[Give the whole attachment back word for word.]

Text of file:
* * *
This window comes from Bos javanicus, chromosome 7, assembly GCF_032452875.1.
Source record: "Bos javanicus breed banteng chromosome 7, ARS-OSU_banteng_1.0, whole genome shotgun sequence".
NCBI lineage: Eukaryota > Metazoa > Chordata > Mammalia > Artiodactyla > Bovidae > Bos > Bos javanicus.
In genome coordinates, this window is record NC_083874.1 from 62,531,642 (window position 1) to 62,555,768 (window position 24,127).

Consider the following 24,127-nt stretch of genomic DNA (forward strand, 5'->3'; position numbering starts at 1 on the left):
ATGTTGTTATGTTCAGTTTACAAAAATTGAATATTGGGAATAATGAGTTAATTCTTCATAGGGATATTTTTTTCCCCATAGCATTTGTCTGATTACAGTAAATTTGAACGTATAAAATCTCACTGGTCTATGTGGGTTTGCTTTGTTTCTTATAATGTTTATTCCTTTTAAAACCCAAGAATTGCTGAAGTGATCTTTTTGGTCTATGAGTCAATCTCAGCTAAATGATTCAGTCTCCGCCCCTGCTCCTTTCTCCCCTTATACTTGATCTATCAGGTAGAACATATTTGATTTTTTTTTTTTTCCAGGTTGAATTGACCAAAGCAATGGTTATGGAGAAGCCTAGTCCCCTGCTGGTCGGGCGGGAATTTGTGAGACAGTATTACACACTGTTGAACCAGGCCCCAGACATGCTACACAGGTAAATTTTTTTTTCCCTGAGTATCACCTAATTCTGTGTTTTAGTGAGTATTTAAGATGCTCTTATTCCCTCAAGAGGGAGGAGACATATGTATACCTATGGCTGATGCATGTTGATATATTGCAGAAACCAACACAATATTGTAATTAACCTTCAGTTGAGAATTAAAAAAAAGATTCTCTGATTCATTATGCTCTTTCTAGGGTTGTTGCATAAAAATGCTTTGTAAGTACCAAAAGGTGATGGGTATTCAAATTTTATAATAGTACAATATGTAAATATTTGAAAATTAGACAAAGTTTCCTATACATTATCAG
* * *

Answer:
This window comes from Bos javanicus, chromosome 7, assembly GCF_032452875.1.
Source record: "Bos javanicus breed banteng chromosome 7, ARS-OSU_banteng_1.0, whole genome shotgun sequence".
NCBI lineage: Eukaryota > Metazoa > Chordata > Mammalia > Artiodactyla > Bovidae > Bos > Bos javanicus.
In genome coordinates, this window is record NC_083874.1 from 62,531,642 (window position 1) to 62,555,768 (window position 24,127).

Consider the following 24,127-nt stretch of genomic DNA (forward strand, 5'->3'; position numbering starts at 1 on the left):
ATGTTGTTATGTTCAGTTTACAAAAATTGAATATTGGGAATAATGAGTTAATTCTTCATAGGGATATTTTTTTCCCCATAGCATTTGTCTGATTACAGTAAATTTGAACGTATAAAATCTCACTGGTCTATGTGGGTTTGCTTTGTTTCTTATAATGTTTATTCCTTTTAAAACCCAAGAATTGCTGAAGTGATCTTTTTGGTCTATGAGTCAATCTCAGCTAAATGATTCAGTCTCCGCCCCTGCTCCTTTCTCCCCTTATACTTGATCTATCAGGTAGAACATATTTGATTTTTTTTTTTTTCCAGGTTGAATTGACCAAAGCAATGGTTATGGAGAAGCCTAGTCCCCTGCTGGTCGGGCGGGAATTTGTGAGACAGTATTACACACTGTTGAACCAGGCCCCAGACATGCTACACAGGTAAATTTTTTTTTCCCTGAGTATCACCTAATTCTGTGTTTTAGTGAGTATTTAAGATGCTCTTATTCCCTCAAGAGGGAGGAGACATATGTATACCTATGGCTGATGCATGTTGATATATTGCAGAAACCAACACAATATTGTAATTAACCTTCAGTTGAGAATTAAAAAAAAGATTCTCTGATTCATTATGCTCTTTCTAGGGTTGTTGCATAAAAATGCTTTGTAAGTACCAAAAGGTGATGGGTATTCAAATTTTATAATAGTACAATATGTAAATATTTGAAAATTAGACAAAGTTTCCTATACATTATCAG